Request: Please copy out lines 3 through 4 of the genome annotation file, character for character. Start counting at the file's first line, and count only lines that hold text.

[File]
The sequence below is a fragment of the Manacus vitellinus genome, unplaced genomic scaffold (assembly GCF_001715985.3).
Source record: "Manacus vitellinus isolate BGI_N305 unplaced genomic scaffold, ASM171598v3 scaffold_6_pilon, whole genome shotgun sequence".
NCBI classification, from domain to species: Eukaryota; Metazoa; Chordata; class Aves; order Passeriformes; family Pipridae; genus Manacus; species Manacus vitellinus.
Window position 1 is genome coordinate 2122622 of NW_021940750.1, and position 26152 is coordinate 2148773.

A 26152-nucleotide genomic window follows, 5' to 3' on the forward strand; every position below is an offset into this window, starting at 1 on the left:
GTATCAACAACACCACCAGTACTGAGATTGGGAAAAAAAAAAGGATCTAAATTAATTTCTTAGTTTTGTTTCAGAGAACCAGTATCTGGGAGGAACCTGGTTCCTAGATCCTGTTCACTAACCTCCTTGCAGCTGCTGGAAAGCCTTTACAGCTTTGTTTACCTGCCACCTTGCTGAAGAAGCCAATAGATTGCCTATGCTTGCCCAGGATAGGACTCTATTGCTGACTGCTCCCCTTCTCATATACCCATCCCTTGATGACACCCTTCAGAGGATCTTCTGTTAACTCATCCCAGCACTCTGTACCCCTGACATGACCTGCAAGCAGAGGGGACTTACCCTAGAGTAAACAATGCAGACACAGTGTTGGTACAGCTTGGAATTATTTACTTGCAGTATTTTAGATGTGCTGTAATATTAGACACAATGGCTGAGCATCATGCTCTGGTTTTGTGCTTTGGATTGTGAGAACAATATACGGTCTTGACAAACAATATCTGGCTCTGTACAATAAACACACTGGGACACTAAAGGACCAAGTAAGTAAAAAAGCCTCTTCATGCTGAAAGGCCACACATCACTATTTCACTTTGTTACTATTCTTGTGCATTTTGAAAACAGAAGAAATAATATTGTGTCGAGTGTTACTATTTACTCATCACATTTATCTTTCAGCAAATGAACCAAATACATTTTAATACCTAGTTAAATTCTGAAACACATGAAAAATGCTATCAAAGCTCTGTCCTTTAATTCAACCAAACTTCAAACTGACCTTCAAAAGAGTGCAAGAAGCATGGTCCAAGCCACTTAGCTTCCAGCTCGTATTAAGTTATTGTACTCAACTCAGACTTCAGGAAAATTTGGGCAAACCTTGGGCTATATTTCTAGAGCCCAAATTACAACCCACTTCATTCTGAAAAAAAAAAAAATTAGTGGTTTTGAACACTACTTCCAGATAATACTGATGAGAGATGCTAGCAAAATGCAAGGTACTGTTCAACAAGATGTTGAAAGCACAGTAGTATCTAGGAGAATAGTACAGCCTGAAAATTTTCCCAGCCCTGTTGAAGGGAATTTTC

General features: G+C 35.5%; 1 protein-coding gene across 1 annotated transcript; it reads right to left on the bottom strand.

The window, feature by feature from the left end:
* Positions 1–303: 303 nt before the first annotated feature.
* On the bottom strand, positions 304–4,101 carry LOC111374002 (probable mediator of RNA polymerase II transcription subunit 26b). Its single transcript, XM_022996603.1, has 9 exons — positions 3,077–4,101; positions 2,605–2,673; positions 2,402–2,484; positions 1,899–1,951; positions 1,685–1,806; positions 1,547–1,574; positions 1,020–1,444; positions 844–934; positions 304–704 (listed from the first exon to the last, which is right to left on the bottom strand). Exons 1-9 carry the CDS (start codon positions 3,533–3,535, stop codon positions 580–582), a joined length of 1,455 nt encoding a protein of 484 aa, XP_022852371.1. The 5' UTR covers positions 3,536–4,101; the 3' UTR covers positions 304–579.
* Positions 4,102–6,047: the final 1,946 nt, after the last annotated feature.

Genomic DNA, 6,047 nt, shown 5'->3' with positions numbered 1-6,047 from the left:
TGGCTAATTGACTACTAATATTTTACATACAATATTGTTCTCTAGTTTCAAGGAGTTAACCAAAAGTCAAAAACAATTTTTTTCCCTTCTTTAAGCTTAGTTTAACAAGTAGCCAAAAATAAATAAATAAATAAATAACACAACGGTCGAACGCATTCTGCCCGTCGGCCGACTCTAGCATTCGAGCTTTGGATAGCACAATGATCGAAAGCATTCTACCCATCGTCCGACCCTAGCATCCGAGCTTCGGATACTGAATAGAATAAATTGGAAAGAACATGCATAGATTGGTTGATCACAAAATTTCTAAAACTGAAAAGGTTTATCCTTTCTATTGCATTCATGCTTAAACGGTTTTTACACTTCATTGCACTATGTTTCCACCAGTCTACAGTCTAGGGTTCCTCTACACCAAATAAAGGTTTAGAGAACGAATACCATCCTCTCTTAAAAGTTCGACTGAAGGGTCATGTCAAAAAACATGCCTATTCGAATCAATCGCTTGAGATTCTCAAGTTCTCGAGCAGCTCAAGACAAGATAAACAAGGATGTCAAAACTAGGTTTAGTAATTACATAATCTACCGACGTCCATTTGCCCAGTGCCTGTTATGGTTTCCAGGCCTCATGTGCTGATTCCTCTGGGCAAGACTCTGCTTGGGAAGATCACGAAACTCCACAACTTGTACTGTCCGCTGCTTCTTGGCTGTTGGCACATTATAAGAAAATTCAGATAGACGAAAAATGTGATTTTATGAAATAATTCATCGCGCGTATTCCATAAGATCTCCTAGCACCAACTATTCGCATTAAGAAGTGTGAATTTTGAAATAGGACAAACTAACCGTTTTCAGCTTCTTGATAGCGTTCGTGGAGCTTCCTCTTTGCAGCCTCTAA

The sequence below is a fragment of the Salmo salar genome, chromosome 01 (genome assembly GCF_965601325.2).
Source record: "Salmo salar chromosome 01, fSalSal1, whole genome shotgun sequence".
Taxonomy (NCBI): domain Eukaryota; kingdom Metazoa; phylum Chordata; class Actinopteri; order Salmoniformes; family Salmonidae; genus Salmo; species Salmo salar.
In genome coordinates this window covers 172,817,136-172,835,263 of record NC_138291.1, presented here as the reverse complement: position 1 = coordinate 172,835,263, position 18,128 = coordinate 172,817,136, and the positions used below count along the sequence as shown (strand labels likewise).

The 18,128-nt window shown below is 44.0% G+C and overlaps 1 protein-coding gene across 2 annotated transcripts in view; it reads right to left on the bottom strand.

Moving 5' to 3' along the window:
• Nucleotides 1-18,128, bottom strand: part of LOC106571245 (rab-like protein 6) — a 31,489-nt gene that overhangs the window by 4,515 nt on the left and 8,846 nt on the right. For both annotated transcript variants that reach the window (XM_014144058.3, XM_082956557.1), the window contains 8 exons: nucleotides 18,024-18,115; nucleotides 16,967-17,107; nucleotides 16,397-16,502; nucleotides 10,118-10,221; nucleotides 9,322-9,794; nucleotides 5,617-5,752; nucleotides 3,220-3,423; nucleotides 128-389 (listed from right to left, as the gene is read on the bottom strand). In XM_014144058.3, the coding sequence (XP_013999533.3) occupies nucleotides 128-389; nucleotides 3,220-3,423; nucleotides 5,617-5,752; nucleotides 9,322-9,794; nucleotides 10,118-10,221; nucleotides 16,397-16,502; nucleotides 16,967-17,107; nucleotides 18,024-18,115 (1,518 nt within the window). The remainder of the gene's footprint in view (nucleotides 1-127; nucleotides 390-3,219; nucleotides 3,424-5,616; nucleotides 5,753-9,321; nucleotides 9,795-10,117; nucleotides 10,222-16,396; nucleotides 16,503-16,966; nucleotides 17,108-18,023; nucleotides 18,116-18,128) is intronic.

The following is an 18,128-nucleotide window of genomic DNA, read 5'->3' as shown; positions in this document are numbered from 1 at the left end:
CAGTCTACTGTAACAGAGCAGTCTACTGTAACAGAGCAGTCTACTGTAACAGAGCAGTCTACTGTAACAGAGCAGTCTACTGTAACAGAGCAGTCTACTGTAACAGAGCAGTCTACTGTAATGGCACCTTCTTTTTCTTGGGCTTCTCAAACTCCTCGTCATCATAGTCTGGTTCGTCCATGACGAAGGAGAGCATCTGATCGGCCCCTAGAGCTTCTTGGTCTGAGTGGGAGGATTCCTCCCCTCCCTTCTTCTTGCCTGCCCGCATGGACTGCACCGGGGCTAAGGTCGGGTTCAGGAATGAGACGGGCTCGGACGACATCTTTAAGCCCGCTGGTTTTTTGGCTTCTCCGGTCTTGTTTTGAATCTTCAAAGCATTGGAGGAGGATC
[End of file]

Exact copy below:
NCBI classification, from domain to species: Eukaryota; Metazoa; Chordata; class Aves; order Passeriformes; family Pipridae; genus Manacus; species Manacus vitellinus.
Window position 1 is genome coordinate 2122622 of NW_021940750.1, and position 26152 is coordinate 2148773.